The first Scepter label was red with black printing. "SCEPTER" in black above the center hole, with a silver scroll behind it. This label may have only been used on 501 and 502. During 1962 and 1963, a white label with black printing and "SCEPTER RECORDS" on two lines above the center line was also used. Copies of LP-502 and LP 510 are known with this label, and other early numbers probably also had it. The third label was red with silver printing. A black oval with a gray and white outline coming from the left and going around the center hole, "SCEPTER RECORDS" in white on this black oval to the left of the center hole. The title of the album was above the center hole and the artists' name below the center hole, with track names at the top and bottom of the label. Around the bottom edge in white letters it read, "Scepter Music, Inc., New York, ." or later, "Scepter Records, 254 West 54th Street, ." This label was used from 1962 to 1971, approximately to #593, although some copies as late as SPS-5100 are also known with this label, as the blanks were used until depleted. Some time about 1964, the printing became black so it could be better read, but labels with silver print were still in use as late as 1968. The fourth label was multicolor with black printing. Overall background ran from very yellow on some printings to almost red on others. "SCEPTER RECORDS" was in black in a white oval rimmed in black above and to the left of the center hole. Around the bottom of the label it read, "Scepter Records, 524 West 54th St.", sometimes with a production date added. This label was used from late 1971 to 1973, about SPS-595 to about SPS-5113. The fifth label was blue with a white "SCEPTER" logo to the right of the center hole. This label was used from 1973, starting about SPS-5114, to the end of the series in 1976. A sixth, custom, label was black with silver print. This label was used on some releases in 1975.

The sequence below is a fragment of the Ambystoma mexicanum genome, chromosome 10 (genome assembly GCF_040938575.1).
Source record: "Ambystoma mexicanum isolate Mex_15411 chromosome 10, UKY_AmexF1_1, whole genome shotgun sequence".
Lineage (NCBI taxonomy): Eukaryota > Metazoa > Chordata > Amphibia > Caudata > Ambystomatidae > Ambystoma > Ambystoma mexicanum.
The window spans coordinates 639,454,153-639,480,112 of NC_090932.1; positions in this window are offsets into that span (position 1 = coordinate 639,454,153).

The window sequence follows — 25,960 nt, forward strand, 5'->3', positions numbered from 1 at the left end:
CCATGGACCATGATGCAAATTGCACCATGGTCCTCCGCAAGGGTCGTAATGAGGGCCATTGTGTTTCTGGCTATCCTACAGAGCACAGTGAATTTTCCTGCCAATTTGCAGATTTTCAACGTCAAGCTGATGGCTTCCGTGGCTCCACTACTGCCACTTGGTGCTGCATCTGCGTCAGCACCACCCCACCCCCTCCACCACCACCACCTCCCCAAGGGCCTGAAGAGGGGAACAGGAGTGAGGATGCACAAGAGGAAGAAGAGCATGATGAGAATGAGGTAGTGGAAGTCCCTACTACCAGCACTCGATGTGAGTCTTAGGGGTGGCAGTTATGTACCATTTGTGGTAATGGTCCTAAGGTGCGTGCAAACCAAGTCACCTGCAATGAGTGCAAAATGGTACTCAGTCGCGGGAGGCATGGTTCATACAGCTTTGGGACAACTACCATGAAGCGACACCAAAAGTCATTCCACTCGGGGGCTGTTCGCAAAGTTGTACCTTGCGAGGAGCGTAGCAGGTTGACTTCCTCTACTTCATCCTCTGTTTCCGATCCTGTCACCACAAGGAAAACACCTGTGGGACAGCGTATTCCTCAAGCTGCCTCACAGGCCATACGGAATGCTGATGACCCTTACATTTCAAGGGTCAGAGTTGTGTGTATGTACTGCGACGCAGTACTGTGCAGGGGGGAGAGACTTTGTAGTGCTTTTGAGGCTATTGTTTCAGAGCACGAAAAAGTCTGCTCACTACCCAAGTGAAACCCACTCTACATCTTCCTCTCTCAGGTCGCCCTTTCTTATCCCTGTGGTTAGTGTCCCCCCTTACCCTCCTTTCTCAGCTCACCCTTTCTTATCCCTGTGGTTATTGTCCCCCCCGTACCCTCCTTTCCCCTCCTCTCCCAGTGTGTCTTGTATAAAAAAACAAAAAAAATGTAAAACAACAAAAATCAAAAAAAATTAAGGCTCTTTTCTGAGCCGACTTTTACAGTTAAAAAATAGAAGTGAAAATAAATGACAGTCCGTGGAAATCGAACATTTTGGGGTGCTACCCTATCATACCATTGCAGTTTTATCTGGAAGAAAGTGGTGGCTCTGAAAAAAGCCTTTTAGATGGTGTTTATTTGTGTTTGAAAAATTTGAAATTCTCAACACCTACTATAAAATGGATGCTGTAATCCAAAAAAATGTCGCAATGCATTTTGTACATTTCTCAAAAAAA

The Scepter label was sold to Springboard, International, in 1976, and was eventually acquired by Gusto Records of Nashville. Dionne Warwick apparently arranged to buy her own masters, and the Kingsmen won control of their masters via a highly publicized lawsuit.

We would appreciate any additions or corrections to this discography. Just send them to us via e-mail . Both Sides Now Publications is an information web page. We are not a catalog, nor can we provide the records listed below. We have no association with Scepter Records, which is currently inactive. Should you be interested in acquiring albums listed in this discography (which are all out of print), we suggest you see our Frequently Asked Questions page and follow the instructions found there. This story and discography are copyright 1999 by Mike Callahan.


Big Bill Broonzy - Hey, Hey / Walkin' The Lonesome RoadBig Bill Broonzy - Hey, Hey / Walkin' The Lonesome RoadBig Bill Broonzy - Hey, Hey / Walkin' The Lonesome RoadBig Bill Broonzy - Hey, Hey / Walkin' The Lonesome Road